Why the U.N. North Korea Resolution Might Really Work

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Given its track record of division and inaction, it's not surprising that any U.N. Security Council resolution that gets a unanimous vote is almost automatically dismissed as an empty gesture. And if it takes place in the middle of a raging Middle East crisis, as last weekend's North Korea resolution did, it's a wonder it gets noticed at all. All of which makes the resolution that was passed last weekend to help rein in North Korea's nuclear ambitions in the wake of its July 4 missile tests so unusual.

In the Security Council session, Japan, the resolution's primary sponsor, and the U.S. managed to get the votes of China and Russia on a measure that diplomats say could take a big bite out of North Korea's ability to perfect its long-range missiles and spread that technology to other dangerous states. They swayed the two typically reluctant players by dropping objectionable references to Chapter Seven of the U.N. Charter, which authorizes punishments for threats to "international peace and security" ranging from economic sanctions to military force.

There's no international law that bans the development of missiles for self-defense and the sale and shipment of missile technology. A 1987 voluntary accord known as the Missile Technology Control Regime did not include China or any Middle Eastern nations; in fact, the only Asian country that has signed it is Japan and the only African country that has signed it is South Africa. But with Security Council passage of two provisions that "require" U.N. members to prevent the transfer of "missile and missile-related items, materials, goods and technology" to North Korea and to prevent North Korea from selling missile-related items and know-how," says a State Department arms control specialist, "now there's no gray area with regard to North Korea."

The resolution puts pressure on China, the major gateway for goods entering and exiting North Korea, to step up its vigilance by ferreting out smuggling of missile-related goods falsely manifested as innocuous wares.

In addition, says the State Department official,"North Korea's two biggest customers for missiles and missile technology are Iran and Syria. Those states would also be prohibited from any kind of missile cooperation with North Korea. They'll try to get around it, but they'll be in violation of a Security Council mandate." Iranian officials in particular may worry that getting caught dealing with North Korea will sway China to support tough U.S.-European proposals aimed at forcing Iran to abandon its nuclear ambitions.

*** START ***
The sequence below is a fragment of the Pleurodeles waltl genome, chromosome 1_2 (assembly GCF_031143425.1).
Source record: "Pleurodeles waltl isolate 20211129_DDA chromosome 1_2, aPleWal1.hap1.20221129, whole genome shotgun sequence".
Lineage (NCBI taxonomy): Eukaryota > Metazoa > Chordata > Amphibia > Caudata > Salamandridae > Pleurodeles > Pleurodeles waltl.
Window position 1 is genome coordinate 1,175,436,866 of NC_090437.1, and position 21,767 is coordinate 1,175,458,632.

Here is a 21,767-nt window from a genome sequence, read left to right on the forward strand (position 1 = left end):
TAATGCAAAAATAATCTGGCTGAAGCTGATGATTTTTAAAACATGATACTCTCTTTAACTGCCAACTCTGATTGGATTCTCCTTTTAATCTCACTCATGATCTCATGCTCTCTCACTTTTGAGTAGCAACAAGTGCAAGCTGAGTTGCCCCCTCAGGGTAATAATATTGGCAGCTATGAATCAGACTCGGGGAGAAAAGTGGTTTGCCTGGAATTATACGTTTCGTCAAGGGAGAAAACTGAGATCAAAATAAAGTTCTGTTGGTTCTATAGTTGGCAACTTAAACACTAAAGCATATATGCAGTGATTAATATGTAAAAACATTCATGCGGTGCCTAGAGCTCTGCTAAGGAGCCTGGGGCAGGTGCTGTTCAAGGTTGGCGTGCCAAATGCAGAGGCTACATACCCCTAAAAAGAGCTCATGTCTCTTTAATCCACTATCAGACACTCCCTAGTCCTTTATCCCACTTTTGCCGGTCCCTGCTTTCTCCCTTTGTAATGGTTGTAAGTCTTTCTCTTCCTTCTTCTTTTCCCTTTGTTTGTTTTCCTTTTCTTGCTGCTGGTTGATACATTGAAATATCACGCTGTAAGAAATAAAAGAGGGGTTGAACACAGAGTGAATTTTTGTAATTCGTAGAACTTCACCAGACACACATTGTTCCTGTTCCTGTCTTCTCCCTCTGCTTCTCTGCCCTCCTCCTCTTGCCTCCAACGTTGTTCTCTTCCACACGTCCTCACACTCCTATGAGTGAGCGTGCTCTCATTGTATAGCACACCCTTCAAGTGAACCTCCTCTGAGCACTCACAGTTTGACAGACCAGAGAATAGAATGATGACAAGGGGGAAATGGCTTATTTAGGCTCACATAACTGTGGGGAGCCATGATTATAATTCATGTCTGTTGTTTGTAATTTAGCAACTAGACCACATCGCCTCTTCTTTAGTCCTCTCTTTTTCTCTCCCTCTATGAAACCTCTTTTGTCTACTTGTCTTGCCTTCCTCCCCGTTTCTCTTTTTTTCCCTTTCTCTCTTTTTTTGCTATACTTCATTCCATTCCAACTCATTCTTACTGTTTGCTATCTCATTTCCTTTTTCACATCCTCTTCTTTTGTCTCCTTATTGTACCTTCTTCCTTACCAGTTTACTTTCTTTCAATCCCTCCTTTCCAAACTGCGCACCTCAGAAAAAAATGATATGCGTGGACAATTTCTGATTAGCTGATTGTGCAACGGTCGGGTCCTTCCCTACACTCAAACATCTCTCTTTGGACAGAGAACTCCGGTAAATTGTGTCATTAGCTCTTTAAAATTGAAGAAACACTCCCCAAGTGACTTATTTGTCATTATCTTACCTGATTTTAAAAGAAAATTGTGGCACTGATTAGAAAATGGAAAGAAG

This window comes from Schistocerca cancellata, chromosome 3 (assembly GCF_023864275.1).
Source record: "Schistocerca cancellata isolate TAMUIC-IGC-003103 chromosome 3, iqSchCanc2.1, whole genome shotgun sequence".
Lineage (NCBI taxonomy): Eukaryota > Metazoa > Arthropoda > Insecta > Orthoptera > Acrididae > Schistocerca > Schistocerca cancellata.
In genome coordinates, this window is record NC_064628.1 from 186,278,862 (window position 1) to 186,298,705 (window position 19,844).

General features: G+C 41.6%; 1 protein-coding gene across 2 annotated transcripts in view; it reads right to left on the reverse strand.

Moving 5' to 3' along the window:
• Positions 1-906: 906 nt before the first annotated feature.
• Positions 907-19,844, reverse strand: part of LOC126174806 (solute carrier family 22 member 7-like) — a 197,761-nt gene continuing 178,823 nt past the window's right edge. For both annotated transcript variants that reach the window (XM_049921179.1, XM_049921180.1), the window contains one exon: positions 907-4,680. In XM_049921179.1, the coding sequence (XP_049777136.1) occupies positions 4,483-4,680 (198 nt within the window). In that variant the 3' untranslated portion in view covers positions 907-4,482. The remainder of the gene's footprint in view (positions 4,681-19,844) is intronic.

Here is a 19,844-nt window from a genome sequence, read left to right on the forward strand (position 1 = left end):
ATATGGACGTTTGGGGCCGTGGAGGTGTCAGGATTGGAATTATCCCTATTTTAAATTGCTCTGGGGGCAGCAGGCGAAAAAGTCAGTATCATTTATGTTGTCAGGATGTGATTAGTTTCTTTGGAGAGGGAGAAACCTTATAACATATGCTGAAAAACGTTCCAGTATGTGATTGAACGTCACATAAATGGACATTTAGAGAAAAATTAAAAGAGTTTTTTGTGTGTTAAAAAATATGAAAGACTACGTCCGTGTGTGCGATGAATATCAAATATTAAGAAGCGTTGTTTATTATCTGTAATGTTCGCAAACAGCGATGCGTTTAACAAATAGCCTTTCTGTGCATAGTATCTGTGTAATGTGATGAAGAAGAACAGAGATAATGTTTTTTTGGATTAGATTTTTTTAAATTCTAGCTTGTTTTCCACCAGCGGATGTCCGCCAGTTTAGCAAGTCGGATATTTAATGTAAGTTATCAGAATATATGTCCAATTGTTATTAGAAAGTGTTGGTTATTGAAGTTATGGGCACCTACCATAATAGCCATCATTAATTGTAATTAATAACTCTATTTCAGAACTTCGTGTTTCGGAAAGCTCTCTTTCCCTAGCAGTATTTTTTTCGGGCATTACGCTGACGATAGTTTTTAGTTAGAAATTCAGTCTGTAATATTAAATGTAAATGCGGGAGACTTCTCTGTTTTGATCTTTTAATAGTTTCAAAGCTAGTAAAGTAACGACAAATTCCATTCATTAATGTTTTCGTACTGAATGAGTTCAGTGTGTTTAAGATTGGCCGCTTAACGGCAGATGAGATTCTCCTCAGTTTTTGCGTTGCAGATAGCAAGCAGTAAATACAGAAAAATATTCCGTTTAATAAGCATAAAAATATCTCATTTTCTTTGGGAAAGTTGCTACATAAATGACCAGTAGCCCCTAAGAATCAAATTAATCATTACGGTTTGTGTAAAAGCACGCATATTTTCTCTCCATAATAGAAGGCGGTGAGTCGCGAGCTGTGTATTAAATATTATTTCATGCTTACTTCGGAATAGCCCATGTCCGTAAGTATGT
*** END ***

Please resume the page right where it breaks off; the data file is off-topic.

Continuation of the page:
International banking centers such as Hong Kong and Dubai will also be affected by language requiring all nations to not facilitate wire transfers relating to North Korea's missile program. That could crimp North Korea's ability to finance its weapons programs by selling conventional arms abroad. "It starts to put more pressure all along the supply chain and the financing of those transactions," says the State official.

Slapped together in haste and under pressure, some parts of the resolution are indeed vague and open to interpretation. But Jeffrey A. Bader, a director of Asian Affairs at the National Security Council under President Clinton, argues that "the spirit of the resolution is more important than the letter." "The unanimity of the UNSC behind a pretty strong resolution is the story, in my opinion," says Bader, who now runs the Brookings Institution's China Initiative, "and it sends the desired message to Pyongyang of the unacceptability of its missile launches and its continuing to boycott the six-party talks."

"Given the Chinese and Russian allergy to Chapter Seven resolutions since [the U.S. invasion of] Iraq, this is about as tough a warning as could be achieved in a Security Council resolution," agrees Michael J. Green, the NSC's top Asia hand for the first five years of the Bush presidency, and now based at the Center for Strategic and International Studies.

"This is tougher language than [North Korea] has ever heard publicly from either Moscow or Beijing, and the language about cooperation on stopping missile trade will significantly help Administration efforts to interdict North Korea shipments of weapons and materials around the world." Referring to China's surprising "yes" vote on the resolution, Green says: "The subtext of China's message to Pyongyang is that further provocations may well lead to sanctions."